These places, so much more recent than my targets of Bronze Age and Neolithic. monuments also have a more human connection for me. After all they belong to a time when my grandparents were alive.Why were they abandoned after what seems like a confident start and when? What was life like living in such a bleak location? They had obviously intended to stay for the buildings are substantial and despite the fallen-in roofs look capable of enduring for many years to come.
The Mên an Tol
As I walked further up Coronation Lane, I reformulated my objectives. Trying to make images of multiple monuments was expecting too much and as there were other potential images in the immediate vicinity, I could come back and tackle those another day. This would also reduce the amount of walking considerably. The wind was also continuing to pick up and this was causing problems with recording Audio too.
Fortunately The Mên-an-Tol itself was now not much further on, just a hundred yards or so off the lane. I won't go into detail here on the origins of the monument and it's builders purposes and whether it was for Astronomical or for Fertility reasons. I will leave some links though, so you can look at the information and come to your own conclusions. However, its local nickname of The Crick Stone and stories of people believing in its ability to heal or improve chances of conception place it firmly within the Landscape and local culture as a revered place.
As it stands today, it consists of The 'Holed' or Crick Stone plus several standing stones and a fallen stone. As with many of these sites it is likely that the stones have been repositioned at various times. There are also I believe other, buried stones that may have formed a circle with the Holed stone at one end. Today however, the Stones stand on a small grassed area surrounded by open, windswept moorland. Here I had to make decisions on composition as I had just three sheets of film left and I was now resolved to also make an image of the deserted farm I had passed earlier. That left two, one of which would feature the Crick Stone itself prominently. In the end, I rejected the above arrangement as there was a large bare area just behind the Holed Stone, so I opted for a view from the other side. Of course, that was my decision on the day and if I go back, I may make another, completely different assessment of the scene. One advantage of the openness is that there are fewer distracting elements. The Greenbarrow mine was on the horizon, but few other signs of human activity intruded upon the scene. So I set up my camera a little to one side, trying to make a pleasing composition, measured the light and made an exposure. I have been shooting Ilford Ortho 80 film for it's distinctive way of rendering images. This is due to it's reduced sensitivity to red light. Such films were commonly used by our Victorian forefathers. One consequence is that portraits shot with such films portray European people with darker faces than modern ways of recording images. However, for landscapes, this creates images with greater drama and mood than other methods. I hoped that this combined with the low, scurrying clouds would convey the sense of brooding inherent to this bleak scene.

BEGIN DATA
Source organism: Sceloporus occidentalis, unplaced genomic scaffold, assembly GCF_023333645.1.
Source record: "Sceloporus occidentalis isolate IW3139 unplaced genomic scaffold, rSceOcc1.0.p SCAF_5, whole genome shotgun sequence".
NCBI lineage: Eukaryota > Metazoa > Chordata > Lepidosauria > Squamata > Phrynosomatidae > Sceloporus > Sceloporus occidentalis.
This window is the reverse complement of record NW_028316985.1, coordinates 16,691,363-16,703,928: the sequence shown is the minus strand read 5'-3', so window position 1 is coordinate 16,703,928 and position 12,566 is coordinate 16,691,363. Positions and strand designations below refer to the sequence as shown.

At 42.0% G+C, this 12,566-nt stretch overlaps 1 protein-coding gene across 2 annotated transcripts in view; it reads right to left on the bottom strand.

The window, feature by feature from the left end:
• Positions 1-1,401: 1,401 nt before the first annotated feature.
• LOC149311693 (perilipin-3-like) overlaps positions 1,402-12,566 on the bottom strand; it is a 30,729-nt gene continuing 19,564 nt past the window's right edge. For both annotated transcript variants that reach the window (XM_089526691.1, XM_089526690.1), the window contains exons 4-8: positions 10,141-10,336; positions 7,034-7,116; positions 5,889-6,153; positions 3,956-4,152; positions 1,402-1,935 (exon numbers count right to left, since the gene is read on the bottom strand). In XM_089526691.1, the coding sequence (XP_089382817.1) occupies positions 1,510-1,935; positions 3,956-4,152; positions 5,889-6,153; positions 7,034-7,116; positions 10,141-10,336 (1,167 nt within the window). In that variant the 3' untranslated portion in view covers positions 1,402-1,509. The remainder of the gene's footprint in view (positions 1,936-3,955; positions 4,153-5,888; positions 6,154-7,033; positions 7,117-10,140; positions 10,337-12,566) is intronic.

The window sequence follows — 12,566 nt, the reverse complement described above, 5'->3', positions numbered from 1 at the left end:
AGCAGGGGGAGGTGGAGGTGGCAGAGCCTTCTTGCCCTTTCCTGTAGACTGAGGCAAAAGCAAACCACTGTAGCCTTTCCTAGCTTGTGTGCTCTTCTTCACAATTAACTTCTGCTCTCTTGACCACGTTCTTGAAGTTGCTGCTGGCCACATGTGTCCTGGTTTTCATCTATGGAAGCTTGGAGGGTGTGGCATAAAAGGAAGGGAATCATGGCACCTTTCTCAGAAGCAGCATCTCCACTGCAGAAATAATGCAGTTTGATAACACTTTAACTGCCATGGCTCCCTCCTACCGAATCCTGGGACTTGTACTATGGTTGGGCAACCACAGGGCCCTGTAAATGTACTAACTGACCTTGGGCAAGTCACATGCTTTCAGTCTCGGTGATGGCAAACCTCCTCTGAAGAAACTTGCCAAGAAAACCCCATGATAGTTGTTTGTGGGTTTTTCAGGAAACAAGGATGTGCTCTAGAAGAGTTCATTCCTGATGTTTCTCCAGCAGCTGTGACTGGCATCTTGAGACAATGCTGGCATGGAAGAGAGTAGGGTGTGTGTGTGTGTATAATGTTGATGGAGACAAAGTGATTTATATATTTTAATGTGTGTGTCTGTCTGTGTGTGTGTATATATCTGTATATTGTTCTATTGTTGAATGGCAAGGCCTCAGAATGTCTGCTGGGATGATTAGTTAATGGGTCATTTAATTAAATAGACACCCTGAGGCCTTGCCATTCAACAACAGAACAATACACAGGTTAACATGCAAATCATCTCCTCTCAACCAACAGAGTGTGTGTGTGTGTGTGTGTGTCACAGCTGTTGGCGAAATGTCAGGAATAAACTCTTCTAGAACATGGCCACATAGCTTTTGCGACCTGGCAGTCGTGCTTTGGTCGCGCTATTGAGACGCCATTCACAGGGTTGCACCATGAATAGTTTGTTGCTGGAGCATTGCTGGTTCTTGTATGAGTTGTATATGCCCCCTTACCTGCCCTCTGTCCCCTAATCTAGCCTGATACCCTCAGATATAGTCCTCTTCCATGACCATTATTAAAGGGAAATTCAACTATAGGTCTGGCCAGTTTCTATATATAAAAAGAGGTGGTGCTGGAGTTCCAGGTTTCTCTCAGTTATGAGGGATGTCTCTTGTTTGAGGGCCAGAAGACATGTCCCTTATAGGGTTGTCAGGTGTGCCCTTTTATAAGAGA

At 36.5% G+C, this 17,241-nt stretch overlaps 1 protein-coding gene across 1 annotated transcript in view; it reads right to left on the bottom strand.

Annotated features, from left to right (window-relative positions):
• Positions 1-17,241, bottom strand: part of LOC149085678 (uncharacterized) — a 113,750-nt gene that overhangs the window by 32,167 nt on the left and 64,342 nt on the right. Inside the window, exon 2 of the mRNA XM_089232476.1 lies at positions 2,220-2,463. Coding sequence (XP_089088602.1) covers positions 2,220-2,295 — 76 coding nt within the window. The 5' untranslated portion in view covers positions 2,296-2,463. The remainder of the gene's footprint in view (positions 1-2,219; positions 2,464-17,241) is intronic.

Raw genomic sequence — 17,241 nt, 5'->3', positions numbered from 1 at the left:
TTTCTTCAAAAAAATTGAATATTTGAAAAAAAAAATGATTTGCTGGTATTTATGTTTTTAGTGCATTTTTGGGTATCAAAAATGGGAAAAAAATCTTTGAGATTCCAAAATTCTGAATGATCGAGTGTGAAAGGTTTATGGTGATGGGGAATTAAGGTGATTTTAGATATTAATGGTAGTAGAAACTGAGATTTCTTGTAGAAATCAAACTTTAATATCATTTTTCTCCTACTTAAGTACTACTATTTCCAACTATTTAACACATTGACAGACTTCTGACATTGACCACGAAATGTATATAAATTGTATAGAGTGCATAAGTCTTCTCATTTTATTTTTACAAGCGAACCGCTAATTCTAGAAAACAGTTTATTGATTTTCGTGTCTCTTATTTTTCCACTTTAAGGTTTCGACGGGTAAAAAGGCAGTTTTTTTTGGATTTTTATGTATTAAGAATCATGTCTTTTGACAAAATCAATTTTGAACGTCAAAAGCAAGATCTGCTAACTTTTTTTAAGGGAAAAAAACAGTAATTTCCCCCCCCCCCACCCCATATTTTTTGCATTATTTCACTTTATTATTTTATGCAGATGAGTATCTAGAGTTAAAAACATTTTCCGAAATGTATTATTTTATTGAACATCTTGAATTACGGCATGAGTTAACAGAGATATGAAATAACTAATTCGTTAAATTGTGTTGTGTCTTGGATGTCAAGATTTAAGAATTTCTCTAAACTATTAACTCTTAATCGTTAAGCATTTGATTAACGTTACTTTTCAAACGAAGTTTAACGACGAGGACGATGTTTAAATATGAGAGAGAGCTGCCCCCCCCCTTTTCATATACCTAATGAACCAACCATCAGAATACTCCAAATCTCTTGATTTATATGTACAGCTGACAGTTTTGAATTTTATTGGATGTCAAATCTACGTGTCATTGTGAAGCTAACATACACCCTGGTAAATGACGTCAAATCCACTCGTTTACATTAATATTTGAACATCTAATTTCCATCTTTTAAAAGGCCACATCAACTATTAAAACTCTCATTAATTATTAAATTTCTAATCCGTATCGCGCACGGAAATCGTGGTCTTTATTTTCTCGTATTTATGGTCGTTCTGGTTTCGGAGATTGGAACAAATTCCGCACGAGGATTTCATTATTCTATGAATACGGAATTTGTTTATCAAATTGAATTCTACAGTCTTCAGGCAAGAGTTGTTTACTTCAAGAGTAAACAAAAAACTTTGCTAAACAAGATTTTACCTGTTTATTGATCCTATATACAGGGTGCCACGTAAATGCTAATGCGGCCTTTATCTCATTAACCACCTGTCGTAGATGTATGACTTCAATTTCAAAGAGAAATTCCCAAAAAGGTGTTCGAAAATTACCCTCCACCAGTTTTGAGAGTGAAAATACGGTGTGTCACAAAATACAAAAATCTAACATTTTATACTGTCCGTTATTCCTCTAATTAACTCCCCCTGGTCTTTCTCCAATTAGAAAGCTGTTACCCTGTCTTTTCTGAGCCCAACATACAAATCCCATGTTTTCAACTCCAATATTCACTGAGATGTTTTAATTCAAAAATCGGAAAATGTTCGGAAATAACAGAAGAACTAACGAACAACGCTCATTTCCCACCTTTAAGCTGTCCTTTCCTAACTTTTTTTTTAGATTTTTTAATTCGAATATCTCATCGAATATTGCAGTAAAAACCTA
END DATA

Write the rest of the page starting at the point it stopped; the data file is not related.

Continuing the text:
My second image involved placing the Crick stone firmly at the centre with a second stone behind pointing the way into the Landscape beyond. This created a technical problem of trying to get both stones properly sharp. I attempted to solve this by utilising a technique to manipulate where in the image the place of focus lies. This is done by twisting the lens to one side, but it is tricky to do and in this, I feel I was only partially successful. Apart from that, I was pleased with my composition and the balance between the stones, the distant moorland and the grey clouds overhead.
The phone shot above fails to successfully convey moodiness or grandeur however, the lighting appears flat and objects are difficult to separate from each other. By this time the wind was howling , so partly to reduce softness caused by camera shake and partly to emphasise the stones impact, the final scene was shot from a lower angle which I think does work. That was my second shot of the Stones completed, so it was time to pack the Intrepid away away and retrace my steps down the hill.